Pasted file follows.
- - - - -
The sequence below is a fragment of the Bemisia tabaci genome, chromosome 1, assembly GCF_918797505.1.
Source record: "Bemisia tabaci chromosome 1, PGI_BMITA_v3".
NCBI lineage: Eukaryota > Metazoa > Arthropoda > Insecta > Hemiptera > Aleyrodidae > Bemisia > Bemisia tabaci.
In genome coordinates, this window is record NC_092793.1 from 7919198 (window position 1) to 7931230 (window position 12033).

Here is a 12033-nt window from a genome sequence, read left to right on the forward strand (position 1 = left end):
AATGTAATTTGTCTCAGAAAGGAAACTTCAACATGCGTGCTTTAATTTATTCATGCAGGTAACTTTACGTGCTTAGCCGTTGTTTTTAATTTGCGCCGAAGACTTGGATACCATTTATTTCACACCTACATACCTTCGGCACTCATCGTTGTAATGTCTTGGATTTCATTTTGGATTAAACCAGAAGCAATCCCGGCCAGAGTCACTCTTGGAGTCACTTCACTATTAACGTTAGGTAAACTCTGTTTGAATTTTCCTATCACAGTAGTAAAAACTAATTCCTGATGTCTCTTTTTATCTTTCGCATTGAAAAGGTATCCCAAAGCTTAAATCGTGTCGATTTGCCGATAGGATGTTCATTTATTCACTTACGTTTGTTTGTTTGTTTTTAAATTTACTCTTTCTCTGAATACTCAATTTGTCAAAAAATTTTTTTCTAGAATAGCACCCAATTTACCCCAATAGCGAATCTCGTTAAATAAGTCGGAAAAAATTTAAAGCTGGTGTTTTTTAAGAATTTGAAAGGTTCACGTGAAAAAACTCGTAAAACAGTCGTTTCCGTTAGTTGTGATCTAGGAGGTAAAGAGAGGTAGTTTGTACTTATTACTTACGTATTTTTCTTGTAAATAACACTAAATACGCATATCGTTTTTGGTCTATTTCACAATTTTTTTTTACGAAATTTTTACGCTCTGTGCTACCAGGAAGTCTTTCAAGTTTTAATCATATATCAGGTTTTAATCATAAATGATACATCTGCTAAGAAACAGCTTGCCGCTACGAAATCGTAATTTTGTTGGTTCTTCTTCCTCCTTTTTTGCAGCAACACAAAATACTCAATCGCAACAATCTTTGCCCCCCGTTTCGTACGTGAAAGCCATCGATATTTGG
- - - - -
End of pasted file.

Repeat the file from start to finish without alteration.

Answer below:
The sequence below is a fragment of the Bemisia tabaci genome, chromosome 1, assembly GCF_918797505.1.
Source record: "Bemisia tabaci chromosome 1, PGI_BMITA_v3".
NCBI lineage: Eukaryota > Metazoa > Arthropoda > Insecta > Hemiptera > Aleyrodidae > Bemisia > Bemisia tabaci.
In genome coordinates, this window is record NC_092793.1 from 7919198 (window position 1) to 7931230 (window position 12033).

Here is a 12033-nt window from a genome sequence, read left to right on the forward strand (position 1 = left end):
AATGTAATTTGTCTCAGAAAGGAAACTTCAACATGCGTGCTTTAATTTATTCATGCAGGTAACTTTACGTGCTTAGCCGTTGTTTTTAATTTGCGCCGAAGACTTGGATACCATTTATTTCACACCTACATACCTTCGGCACTCATCGTTGTAATGTCTTGGATTTCATTTTGGATTAAACCAGAAGCAATCCCGGCCAGAGTCACTCTTGGAGTCACTTCACTATTAACGTTAGGTAAACTCTGTTTGAATTTTCCTATCACAGTAGTAAAAACTAATTCCTGATGTCTCTTTTTATCTTTCGCATTGAAAAGGTATCCCAAAGCTTAAATCGTGTCGATTTGCCGATAGGATGTTCATTTATTCACTTACGTTTGTTTGTTTGTTTTTAAATTTACTCTTTCTCTGAATACTCAATTTGTCAAAAAATTTTTTTCTAGAATAGCACCCAATTTACCCCAATAGCGAATCTCGTTAAATAAGTCGGAAAAAATTTAAAGCTGGTGTTTTTTAAGAATTTGAAAGGTTCACGTGAAAAAACTCGTAAAACAGTCGTTTCCGTTAGTTGTGATCTAGGAGGTAAAGAGAGGTAGTTTGTACTTATTACTTACGTATTTTTCTTGTAAATAACACTAAATACGCATATCGTTTTTGGTCTATTTCACAATTTTTTTTTACGAAATTTTTACGCTCTGTGCTACCAGGAAGTCTTTCAAGTTTTAATCATATATCAGGTTTTAATCATAAATGATACATCTGCTAAGAAACAGCTTGCCGCTACGAAATCGTAATTTTGTTGGTTCTTCTTCCTCCTTTTTTGCAGCAACACAAAATACTCAATCGCAACAATCTTTGCCCCCCGTTTCGTACGTGAAAGCCATCGATATTTGG